• Is there a growing norm against violence towards civilians that constrains how the United States deals with its client states? This paper examines two similar cases that suggest there is. The United States faced in Iran in 1978 and in Egypt in 2011 a possible revolution by a democratic/Islamist opposition, yet American policy makers gave their major regional ally opposite advice. In 1978, the White House urged the Shah to crack down on the opposition, and in 2011 it pressed the Mubarak regime, as well as other regimes, to refrain from violence. This indicates is that in situations where the American government is culpable for a potential bloodbath, policy makers are loath to take on that responsibility, which significantly shapes their policy toward revolution in a way that it did not when President Carter called the commitment to human rights "absolute." See full article

  • Revolutions provide a new domestic order, and sometimes destabilize the international order by threatening to spread abroad. But these ideological implications attenuate as a function both of compromises by the revolutionary state and political stabilization in other countries. Eventually a modus vivendi is reached. Iran is a case in point. The Iranian Revolution established a theocratic state, and attempts were made to export revolution abroad at the same time as the new regime served as a beacon for opposition movements in other Arab states. But that revolutionary period is over. Iranian foreign policy is no longer revolutionary. Iran no longer serves as a model for opposition groups elsewhere, and although it still has a revisionist anti-Israel and anti-US policy, it no longer attempts to spread revolution abroad. Recent fears of Iran are driven by the threat of an expansion of Iranian power, rather than its challenge to the legitimacy of existing regimes. See full article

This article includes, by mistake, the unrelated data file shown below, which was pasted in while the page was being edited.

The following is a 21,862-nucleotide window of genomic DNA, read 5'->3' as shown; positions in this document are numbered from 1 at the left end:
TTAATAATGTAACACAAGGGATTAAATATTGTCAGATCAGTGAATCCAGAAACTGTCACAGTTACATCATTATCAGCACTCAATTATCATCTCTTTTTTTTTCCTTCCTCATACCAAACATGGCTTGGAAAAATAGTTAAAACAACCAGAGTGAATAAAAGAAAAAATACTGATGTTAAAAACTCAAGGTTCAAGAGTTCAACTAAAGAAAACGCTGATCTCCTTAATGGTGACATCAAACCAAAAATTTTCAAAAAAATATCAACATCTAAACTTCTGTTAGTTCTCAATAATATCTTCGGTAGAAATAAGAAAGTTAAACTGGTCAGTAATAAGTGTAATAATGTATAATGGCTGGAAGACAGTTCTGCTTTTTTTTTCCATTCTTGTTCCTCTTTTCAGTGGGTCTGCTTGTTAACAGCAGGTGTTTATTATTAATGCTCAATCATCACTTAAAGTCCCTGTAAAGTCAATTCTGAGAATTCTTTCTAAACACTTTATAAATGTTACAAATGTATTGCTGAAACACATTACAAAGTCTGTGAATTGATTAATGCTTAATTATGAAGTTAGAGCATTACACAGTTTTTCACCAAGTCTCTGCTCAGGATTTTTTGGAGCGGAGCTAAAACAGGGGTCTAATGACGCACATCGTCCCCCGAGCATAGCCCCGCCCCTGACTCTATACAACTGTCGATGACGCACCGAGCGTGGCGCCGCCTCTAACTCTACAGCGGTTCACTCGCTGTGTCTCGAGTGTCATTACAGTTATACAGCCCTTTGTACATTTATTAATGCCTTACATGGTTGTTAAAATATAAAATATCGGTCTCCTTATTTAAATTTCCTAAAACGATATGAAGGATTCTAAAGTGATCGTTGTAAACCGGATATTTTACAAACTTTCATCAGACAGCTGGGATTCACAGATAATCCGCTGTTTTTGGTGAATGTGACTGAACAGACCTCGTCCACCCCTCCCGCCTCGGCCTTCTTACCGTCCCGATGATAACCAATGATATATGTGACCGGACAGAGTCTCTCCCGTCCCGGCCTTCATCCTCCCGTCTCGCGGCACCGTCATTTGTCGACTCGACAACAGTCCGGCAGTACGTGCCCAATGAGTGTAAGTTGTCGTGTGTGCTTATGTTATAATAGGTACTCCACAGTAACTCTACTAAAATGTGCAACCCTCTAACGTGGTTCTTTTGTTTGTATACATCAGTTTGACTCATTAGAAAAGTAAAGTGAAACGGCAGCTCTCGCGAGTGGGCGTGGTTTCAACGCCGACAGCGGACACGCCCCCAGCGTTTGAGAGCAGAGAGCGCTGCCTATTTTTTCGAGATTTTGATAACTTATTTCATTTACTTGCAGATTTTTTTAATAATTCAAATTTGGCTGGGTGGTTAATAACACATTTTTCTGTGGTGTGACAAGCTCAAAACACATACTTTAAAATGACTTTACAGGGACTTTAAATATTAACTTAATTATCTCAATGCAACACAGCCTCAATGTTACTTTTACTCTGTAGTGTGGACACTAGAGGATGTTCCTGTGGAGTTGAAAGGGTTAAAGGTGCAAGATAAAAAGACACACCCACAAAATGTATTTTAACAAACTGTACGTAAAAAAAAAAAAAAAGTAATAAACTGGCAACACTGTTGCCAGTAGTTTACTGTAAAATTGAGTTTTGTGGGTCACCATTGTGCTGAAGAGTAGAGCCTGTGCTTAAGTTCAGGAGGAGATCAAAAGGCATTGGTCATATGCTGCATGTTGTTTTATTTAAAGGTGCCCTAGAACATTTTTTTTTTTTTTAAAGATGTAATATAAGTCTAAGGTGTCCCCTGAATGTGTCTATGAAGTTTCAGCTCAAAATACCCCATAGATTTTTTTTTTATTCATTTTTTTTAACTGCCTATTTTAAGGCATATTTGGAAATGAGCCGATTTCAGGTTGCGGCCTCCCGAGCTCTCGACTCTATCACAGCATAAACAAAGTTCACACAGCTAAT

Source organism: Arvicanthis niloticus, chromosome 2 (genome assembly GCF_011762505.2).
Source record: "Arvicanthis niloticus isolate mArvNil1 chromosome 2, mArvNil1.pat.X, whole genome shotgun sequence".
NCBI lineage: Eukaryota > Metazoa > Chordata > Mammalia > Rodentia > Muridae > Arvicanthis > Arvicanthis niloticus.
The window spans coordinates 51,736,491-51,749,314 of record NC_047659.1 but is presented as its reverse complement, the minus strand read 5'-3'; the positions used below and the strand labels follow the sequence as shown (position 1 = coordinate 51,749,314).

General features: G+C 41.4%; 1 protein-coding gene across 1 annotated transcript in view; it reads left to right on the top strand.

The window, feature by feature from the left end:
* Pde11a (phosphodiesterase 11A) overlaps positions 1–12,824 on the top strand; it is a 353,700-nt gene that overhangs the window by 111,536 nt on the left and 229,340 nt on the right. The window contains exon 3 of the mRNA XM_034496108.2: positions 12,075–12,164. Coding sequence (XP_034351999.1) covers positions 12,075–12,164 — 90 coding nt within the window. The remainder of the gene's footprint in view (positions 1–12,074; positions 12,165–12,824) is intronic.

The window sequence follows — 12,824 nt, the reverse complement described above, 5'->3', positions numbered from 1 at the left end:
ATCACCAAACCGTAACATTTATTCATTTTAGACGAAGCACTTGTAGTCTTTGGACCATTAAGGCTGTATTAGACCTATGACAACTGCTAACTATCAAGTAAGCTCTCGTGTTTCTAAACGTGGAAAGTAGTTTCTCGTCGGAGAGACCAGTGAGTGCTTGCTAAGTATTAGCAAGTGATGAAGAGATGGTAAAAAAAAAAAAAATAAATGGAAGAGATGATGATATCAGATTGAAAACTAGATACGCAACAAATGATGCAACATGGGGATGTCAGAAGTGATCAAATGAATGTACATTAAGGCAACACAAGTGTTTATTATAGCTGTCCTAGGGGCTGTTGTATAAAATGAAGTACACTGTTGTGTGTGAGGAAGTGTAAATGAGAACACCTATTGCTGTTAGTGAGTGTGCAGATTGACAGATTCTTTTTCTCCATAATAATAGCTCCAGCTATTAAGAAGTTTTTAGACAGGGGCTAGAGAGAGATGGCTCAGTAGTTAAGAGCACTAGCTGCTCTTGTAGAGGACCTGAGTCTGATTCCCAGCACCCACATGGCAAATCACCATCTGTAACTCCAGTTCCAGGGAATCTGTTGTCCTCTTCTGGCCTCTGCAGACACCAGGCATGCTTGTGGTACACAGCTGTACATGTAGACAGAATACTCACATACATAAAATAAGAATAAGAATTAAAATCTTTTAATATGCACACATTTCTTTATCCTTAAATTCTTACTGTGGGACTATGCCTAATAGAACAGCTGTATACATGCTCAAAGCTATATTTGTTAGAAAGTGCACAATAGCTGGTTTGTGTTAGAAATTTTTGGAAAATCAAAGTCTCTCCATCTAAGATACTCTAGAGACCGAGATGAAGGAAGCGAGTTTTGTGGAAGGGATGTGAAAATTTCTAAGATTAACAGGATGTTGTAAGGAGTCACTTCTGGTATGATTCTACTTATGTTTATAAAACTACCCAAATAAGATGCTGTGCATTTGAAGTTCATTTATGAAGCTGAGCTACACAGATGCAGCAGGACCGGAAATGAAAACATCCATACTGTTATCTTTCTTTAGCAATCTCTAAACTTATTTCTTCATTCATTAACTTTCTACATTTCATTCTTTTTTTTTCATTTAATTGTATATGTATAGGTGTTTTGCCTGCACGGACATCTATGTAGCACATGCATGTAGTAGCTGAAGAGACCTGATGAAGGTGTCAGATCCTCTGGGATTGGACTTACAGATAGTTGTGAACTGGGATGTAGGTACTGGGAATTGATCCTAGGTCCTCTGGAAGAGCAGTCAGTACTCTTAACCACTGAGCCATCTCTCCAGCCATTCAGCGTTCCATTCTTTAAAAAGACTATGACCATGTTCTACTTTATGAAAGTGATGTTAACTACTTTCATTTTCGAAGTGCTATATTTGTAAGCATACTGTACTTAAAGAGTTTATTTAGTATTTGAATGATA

• “American Exceptionalism and American Foreign Policy: A Geographical Perspective.”

    “Changing the Game: Transformative Escalation and War Termination in the Iran-Iraq War” (with Tom Dolan).

    “War to Preserve Internal Order or Undermine it? Rethinking the Relationship between Domestic Instability and International Conflict” (with Drew Horne).

    “Structural-Materialist Theories, their Rivals, and the Iranian Revolution.”